When my teenage boyfriend first heard about my menstruation, he was curious. He asked me several questions: “I heard about this all-time in advertisements; what are the differences between day and night use, wings without wings, and leakage prevention?” “Is menstrual blood really blue? It’s all blue in the advertisement.”
When I heard these questions, my first reaction was to vigorously roll my eyes and laugh at his ignorance because what I have to experience every month is not only common sense but also a part of life. However, after turning his head and thinking about it, I realized that he wasn’t all to blame.
Most of his doubts came from advertisements for menstrual supplies. For a long time, menstruation has been considered “unspeakable”, and in advertisements, this has been implemented very well. For example, menstrual products are collectively referred to as “sanitary products”, and the word “menstruation” never appears directly in advertisements. Women in the advertisement never say things like “menstruation or period is coming”, and even rarely mention the menstrual period, but through “uncomfortable”, “that few days”, “It’s not convenient”… these words indicate the arrival of menstruation.
As for the presentation and description of menstrual products (currently only refers to sanitary pads, tampons and menstrual cups are still rare in China), most of us can only hear “all-round care”, “gentle care”, “comfort”, “super long night”. Other words such as “sleep peacefully” and women laughing “happily”. When menstruation is “not publicly spoken”, menstrual blood is naturally not allowed to appear in the advertisement. Therefore, when the blue liquid was poured on the pads in ads to test the absorption function, it also misled the vast majority of boys and girls in the motherland who have not yet had their menstruation.
The red color that falls on the sanitary pads is not the true color of menstrual blood for historical reasons. As early as the early 1980s, when TV advertising first became popular, TV stations in the United States, Australia, New Zealand, and many other countries had regulations stating that no blood would appear. Our country is no exception. A set of regulations regulating sanitary pads advertising has been specially formulated: “Sanitary Pads Advertising Self-discipline Rules” (hereinafter referred to as “Rules”). The “Rules” clearly stipulate: It is forbidden to demonstrate the liquid absorbed by the sanitary pads, the color of which is red or a similar color.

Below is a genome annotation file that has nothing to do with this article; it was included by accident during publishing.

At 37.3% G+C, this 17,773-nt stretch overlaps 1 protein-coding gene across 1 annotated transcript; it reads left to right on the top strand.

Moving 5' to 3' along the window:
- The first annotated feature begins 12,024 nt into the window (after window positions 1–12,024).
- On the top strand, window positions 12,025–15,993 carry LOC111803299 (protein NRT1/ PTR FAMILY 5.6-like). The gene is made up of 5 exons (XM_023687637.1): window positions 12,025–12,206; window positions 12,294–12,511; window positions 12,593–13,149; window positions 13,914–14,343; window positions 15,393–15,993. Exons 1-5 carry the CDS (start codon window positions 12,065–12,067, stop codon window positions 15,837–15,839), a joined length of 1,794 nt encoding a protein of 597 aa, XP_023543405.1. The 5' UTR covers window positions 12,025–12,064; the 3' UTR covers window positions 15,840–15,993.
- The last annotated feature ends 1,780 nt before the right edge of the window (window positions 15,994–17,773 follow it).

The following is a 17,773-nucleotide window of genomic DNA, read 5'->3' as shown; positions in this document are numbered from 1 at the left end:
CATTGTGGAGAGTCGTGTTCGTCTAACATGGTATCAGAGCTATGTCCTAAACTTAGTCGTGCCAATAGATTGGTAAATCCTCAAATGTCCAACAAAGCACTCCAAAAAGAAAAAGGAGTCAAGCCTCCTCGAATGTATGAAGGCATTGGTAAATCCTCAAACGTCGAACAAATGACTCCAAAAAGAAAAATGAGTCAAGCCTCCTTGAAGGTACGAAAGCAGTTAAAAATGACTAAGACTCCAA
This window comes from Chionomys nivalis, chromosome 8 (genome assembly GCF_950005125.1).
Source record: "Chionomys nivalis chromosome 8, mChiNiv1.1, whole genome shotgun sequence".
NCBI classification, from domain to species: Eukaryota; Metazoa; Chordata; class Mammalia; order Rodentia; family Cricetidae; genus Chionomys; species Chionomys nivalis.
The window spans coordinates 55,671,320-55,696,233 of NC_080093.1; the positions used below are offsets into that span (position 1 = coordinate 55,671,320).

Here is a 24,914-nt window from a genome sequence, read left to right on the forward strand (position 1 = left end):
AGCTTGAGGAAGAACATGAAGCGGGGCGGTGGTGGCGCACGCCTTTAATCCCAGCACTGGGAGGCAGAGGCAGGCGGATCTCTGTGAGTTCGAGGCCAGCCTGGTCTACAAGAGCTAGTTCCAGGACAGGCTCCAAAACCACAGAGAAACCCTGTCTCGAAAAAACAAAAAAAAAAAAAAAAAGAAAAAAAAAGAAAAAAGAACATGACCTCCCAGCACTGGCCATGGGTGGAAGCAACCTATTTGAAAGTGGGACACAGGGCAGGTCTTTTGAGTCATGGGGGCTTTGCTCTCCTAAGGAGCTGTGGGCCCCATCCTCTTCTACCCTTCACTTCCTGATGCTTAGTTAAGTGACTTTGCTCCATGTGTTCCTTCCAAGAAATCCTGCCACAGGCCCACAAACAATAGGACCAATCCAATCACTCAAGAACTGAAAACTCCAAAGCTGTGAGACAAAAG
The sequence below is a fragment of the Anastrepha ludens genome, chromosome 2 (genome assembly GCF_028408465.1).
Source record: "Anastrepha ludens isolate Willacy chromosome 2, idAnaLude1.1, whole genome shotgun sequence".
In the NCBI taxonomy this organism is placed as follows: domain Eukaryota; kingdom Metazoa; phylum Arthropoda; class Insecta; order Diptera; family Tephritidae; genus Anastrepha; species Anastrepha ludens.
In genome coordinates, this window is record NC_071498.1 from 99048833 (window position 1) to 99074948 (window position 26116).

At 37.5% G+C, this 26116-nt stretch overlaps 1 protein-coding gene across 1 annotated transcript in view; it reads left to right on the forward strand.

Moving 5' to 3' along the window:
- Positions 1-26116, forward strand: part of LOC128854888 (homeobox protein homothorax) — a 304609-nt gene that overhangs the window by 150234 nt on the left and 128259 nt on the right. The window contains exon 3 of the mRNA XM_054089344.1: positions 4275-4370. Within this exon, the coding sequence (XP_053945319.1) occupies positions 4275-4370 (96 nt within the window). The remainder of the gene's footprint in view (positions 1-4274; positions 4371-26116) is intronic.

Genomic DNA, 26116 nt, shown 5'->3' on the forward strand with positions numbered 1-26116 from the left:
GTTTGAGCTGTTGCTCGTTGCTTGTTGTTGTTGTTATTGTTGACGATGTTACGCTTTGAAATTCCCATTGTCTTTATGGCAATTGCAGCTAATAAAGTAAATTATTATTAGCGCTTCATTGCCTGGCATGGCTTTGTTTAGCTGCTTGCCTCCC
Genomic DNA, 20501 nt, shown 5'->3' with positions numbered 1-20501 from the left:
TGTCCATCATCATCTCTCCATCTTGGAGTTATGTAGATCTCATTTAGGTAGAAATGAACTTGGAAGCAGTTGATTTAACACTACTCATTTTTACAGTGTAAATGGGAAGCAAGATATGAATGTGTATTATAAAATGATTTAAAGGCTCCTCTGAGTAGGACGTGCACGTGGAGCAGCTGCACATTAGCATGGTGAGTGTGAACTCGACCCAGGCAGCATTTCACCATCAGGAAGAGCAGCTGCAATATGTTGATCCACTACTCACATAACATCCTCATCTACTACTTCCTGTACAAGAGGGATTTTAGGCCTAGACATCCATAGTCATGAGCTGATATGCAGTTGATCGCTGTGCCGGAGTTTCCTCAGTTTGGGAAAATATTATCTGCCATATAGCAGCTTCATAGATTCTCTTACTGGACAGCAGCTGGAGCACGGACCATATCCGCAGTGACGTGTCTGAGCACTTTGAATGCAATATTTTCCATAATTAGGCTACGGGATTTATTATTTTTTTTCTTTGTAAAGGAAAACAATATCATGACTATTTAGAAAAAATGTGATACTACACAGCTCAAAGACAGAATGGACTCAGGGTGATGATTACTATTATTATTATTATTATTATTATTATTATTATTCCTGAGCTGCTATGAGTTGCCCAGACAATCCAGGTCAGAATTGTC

The reason why almost all sanitary pads ads test the absorbency of the liquid is blue. Some people say that because the blue looks clean, it gives people a refreshing feeling of blue sky, and it also represents water and life…There is also a saying that blue has a unique sense of clinical feeling, which reminds people of sanitized products such as bleach and detergent, and emphasizes hygiene rather than “foulness.”
All in all, from the perspective of mainstream ideology, menstrual blood is filthy and unclean and does not represent water and life-like blue. Ironically, physiologically, it is the moment of menarche that represents a woman’s fertility. As a result, the women in the menstrual products commercial have round buttocks, long legs, thin waists, and white skin. On the days of menstruation, they still have to dance in joy with shorts and sexy dresses.
At the same time, just as in a patriarchal society, menstruating women are regarded as ominous and are forbidden to appear on important occasions such as ancestral halls and ancestor worship. Menstrual blood is not allowed to appear in TV commercials in its true colors. Since the awakening of female consciousness, more and more advertisements have begun to break down the stigma of menstruation and women’s denigration. Not long ago, a British menstrual hygiene brand launched a new campaign: use red liquid to show the water absorption properties of the product.
It may seem like a small change, but it is a challenge to this absurd tradition of sanitary pads advertising that has existed in the world for more than 40 years. Blood is common in film and television, but no one finds it uncomfortable. At worst, everyone will only discuss whether it will be too bloody and scary, not whether it is dirty or not. Why is menstrual blood associated with the “dirty” things? So people think that “dirty” is menstrual blood or vagina?
In reality, there is always a saying that menstruation is detoxification, and blood clots in menstrual blood are toxins, but anyone who has a basic knowledge of physiology knows that those blood clots are the endometrium. The so-called peculiar smell in menstrual blood is caused by air oxidation. If you use a menstrual cup, there will be no smell.
So, when you are eager to find various reasons to reject the appearance of menstrual blood, are you also affected by the prejudice that “menstrual blood is dirty and menstruation is taboo” in your subconscious mind?
As for the so-called “feminists are thinking too much and too sensitive”, what I want to say is that under the thousands of years of patriarchal ideology, gender inequality has penetrated all aspects of life. When it comes to gender inequality and gender oppression, we have to question and reflect on the concepts we have become accustomed to. What’s more, menstruation is something that half of the people in the world experience EVERY month. It is the truest feeling of women.
If you reflect on such an obvious stigma, and you are being told that you are “thinking too much”, then I can only reply: “You are thinking too little!”